Jnl Wrist Surg 2019; 08(01): 030-036
DOI: 10.1055/s-0038-1668153
Scientific Article
Thieme Medical Publishers 333 Seventh Avenue, New York, NY 10001, USA.

Changes in Ulnar Variance after a Triangular Fibrocartilage Complex Tear

Jung-In Shim
1  Department of Orthpaedic Surgery, St. Vincent's Hospital, Catholic University of Korea, Gyeonggi-Do, Korea
,
Jin-Hyung Im
2  Department of Orthopaedic Surgery, Gyeongsang National University Changwon Hospital, Gyeongsangnam-Do, Korea
,
Joo-Yup Lee
1  Department of Orthpaedic Surgery, St. Vincent's Hospital, Catholic University of Korea, Gyeonggi-Do, Korea
,
Han-Vit Kang
1  Department of Orthpaedic Surgery, St. Vincent's Hospital, Catholic University of Korea, Gyeonggi-Do, Korea
,
Sung-Hyun Cho
1  Department of Orthpaedic Surgery, St. Vincent's Hospital, Catholic University of Korea, Gyeonggi-Do, Korea
› Author Affiliations
Further Information

Publication History

17 May 2017

04 July 2018

Publication Date:
17 August 2018 (online)

Abstract

Purpose The relationship between triangular fibrocartilage complex (TFCC) tear and ulnar impaction syndrome has not been fully understood. We hypothesized that a TFCC tear could change the ulnar variance, which may be the cause of ulnar impaction syndrome.

Patients and Methods A total of 72 patients who underwent TFCC foveal repair between January 2011 and June 2016 were included in this retrospective study. Among them, 44 patients diagnosed with TFCC foveal tear with distal radioulnar joint instability and no ulnar impaction syndrome underwent TFCC foveal repair only (group A) and 28 patients diagnosed with TFCC foveal tear with ulnar impaction syndrome underwent TFCC foveal repair and ulnar shortening osteotomy simultaneously (group B). We measured their ulnar variances in preoperative, postoperative, and last follow-up plain radiography. We also compared them with the ulnar variance of the contralateral (uninjured) wrist. Postoperative clinical outcomes, such as range of motions of the wrist, the visual analog scale (VAS) for pain, grip strength, and Quick Disabilities of the Arm, Shoulder, and Hand (QuickDASH) score, were assessed.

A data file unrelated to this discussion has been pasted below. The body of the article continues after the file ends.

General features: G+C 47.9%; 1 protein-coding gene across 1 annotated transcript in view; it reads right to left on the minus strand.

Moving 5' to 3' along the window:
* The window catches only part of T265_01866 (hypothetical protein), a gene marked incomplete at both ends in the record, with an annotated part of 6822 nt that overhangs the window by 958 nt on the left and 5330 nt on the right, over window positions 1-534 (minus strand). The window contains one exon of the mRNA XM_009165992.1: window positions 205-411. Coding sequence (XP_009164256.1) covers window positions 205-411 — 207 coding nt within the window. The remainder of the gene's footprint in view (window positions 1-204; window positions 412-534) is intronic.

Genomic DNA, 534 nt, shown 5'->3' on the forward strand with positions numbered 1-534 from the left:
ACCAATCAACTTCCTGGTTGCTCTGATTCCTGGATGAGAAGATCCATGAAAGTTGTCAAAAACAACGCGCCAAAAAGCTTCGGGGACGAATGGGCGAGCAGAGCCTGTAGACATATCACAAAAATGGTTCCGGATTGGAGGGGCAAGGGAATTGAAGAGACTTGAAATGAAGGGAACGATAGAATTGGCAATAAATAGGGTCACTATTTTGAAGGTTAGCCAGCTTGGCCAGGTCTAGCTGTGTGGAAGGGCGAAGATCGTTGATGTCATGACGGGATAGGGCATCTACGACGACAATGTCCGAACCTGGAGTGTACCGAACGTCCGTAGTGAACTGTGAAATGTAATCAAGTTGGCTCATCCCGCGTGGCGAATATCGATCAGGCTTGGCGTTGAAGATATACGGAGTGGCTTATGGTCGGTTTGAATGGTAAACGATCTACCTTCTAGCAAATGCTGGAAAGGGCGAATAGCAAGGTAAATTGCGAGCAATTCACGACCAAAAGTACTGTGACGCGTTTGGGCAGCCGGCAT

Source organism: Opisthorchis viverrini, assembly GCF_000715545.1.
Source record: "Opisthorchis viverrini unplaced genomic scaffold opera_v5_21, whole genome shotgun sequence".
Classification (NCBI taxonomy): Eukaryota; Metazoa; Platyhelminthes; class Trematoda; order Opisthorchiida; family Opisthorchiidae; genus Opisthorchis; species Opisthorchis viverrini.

Results Ulnar variance increased after TFCC tears compared with that on the uninjured side in both groups (group A: 0.98 vs. 0.52 mm, p = 0.013; group B: 2.71 vs. 2.13 mm, p = 0.001). Once the TFCC was repaired, ulnar variance decreased (group A: 0.98 to 0.01 mm, p < 0.01; group B: 2.71 to 0.64 mm, p < 0.01). However, it was increased on the last follow-up radiograph (group A: 0.01 to 0.81 mm, p < 0.01; group B: 0.64 to 1.05 mm, p = 0.004). There were no significant improvement of range of motion, except for pronation–supination motion (p = 0.04). Mean grip strength increased from 56.8 to 70.8% of the contralateral unaffected hand at the last assessment (p = 0.01). Mean VAS for pain decreased from 7.4 ± 2.5 preoperatively to 2.7 ± 2 postoperatively (p = 0.001). The QuickDASH score significantly improved from 45 to 9 (p = 0.001).

Conclusion Ulnar variance may be changed after a TFCC tear. In our study, it decreased after TFCC foveal repair. However, as time went on, the ulnar variance increased again, which could be one of the causes of ulnar impaction syndrome and ulnar-sided wrist pain.

Level of Evidence This is a therapeutic Level IV study.

Note

This work was performed at the Department of Orthopaedic Surgery, St. Vincent's Hospital, Catholic University of Korea, Seoul, South Korea.